The Government has introduced a new bill to Parliament which aims to prevent terrorism and support the de-radicalisation of New Zealanders returning from overseas.
The bill has been developed in response to the situation in Syria but will apply to any situation in which a New Zealander directly engaged in terrorism overseas, or facilitated or supported others to do so.
The Government would not confirm, but it is highly likely that the legislation is in response to Kiwi jihadi Mark Taylor, who has been imprisoned in Syria for a number of months.
The Government has not confirmed if Taylor is coming back to New Zealand.
But the recent withdrawal of US troops in Syria meant many of those imprisoned will be released.
This means Taylor could come back to New Zealand, where he has residency.
The bill – which will have its first reading next week – gives the New Zealand Police the ability to apply to the High Court to impose control orders on New Zealanders who have engaged in terrorism-related activities overseas.
Taylor had joined Isis before his imprisonment.
Otago University Law Professor Andrew Geddis told Stuff the current laws which would deal with Taylor were messy and out of date.
A control order, as part of the bill, would only be imposed on a very small number of people, Justice Minister Andrew Little said.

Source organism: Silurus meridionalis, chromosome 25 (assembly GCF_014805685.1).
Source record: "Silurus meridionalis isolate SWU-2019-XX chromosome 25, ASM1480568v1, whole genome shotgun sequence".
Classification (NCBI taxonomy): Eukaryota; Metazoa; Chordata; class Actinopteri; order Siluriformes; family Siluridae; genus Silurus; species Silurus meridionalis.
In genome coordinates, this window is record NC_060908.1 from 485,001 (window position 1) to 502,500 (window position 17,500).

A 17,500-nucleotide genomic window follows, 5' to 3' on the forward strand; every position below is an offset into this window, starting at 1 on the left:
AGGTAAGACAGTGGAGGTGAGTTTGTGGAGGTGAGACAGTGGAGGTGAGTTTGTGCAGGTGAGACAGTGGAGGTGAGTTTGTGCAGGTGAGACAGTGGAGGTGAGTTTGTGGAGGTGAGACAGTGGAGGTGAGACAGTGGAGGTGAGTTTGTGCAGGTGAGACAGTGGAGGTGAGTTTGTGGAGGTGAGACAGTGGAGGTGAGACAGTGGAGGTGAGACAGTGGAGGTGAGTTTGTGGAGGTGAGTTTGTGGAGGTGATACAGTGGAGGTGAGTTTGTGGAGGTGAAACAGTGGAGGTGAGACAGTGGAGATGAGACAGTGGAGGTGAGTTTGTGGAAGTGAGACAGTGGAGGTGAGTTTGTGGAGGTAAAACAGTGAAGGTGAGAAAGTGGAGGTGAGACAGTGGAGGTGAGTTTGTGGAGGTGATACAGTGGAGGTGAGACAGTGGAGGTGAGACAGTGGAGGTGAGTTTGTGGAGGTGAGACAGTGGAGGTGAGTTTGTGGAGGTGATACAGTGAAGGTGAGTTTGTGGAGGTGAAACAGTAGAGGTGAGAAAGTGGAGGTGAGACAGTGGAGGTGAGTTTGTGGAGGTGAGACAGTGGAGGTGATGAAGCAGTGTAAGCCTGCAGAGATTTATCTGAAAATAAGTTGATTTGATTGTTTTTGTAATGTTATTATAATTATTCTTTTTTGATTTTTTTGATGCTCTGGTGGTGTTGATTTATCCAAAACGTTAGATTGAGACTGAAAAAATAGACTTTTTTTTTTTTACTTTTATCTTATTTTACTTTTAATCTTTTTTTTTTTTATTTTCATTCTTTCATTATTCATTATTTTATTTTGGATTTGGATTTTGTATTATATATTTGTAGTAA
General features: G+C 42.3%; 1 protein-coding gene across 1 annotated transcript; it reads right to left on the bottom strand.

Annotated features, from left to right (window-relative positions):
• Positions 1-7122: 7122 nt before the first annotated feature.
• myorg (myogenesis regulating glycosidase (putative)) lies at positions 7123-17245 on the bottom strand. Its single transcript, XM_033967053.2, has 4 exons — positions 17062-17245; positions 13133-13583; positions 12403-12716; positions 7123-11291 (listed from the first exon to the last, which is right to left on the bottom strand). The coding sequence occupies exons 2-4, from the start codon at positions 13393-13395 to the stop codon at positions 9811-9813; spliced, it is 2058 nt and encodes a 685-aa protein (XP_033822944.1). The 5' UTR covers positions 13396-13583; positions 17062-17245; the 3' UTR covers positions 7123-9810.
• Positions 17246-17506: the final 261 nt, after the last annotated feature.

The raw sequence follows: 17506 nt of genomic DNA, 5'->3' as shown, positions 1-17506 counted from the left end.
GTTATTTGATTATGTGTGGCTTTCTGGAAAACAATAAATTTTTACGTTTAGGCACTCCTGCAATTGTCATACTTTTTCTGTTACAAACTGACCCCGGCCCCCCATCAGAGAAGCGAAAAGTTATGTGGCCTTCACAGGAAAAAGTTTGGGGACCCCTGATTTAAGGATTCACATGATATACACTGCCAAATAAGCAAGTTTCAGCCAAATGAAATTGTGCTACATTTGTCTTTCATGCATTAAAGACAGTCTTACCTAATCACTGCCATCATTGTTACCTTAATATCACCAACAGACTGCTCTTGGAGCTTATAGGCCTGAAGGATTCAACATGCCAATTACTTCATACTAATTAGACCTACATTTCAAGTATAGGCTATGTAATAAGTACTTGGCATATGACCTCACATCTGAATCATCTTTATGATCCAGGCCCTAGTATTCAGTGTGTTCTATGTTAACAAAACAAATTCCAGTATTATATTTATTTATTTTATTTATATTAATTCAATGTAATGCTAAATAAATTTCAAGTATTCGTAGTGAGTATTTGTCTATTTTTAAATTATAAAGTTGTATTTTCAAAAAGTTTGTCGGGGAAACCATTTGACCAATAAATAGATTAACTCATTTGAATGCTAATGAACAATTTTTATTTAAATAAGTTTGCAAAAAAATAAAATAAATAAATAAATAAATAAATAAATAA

Control orders are a way to managing risk if criminal prosecution is not possible.
For example, one can be issued if insufficient evidence is available from current overseas conflict zones.
“This bill is about being prepared should any high-risk New Zealander return home pending any prosecution for their offending.”
National Leader Simon Bridges has confirmed National would support the bill in its first reading.
But it will push for changes in the select committee stage, where the bill is able to be further refined.
National wants to see the age limit for those who can receive control orders to 14 years old and an increase to the maximum duration of those orders.
Bridges wants the financial penalty to be scrapped and the maximum term of imprisonment increased to five years, among other changes.
“These changes would strengthen the legislation to be more in line with Australia’s laws and reflect the serious risk posed by terrorist activity.
Little said conditions imposed by the High Court would be tailored to the person’s circumstances, risks and rehabilitative needs.
The bill is a proportionate response to managing risk, and is designed to prevent terrorism and support de-radicalisation in a way that is consistent with New Zealand’s human rights laws, Little said.
“The more serious the risk, the more restrictive the conditions are likely to be.”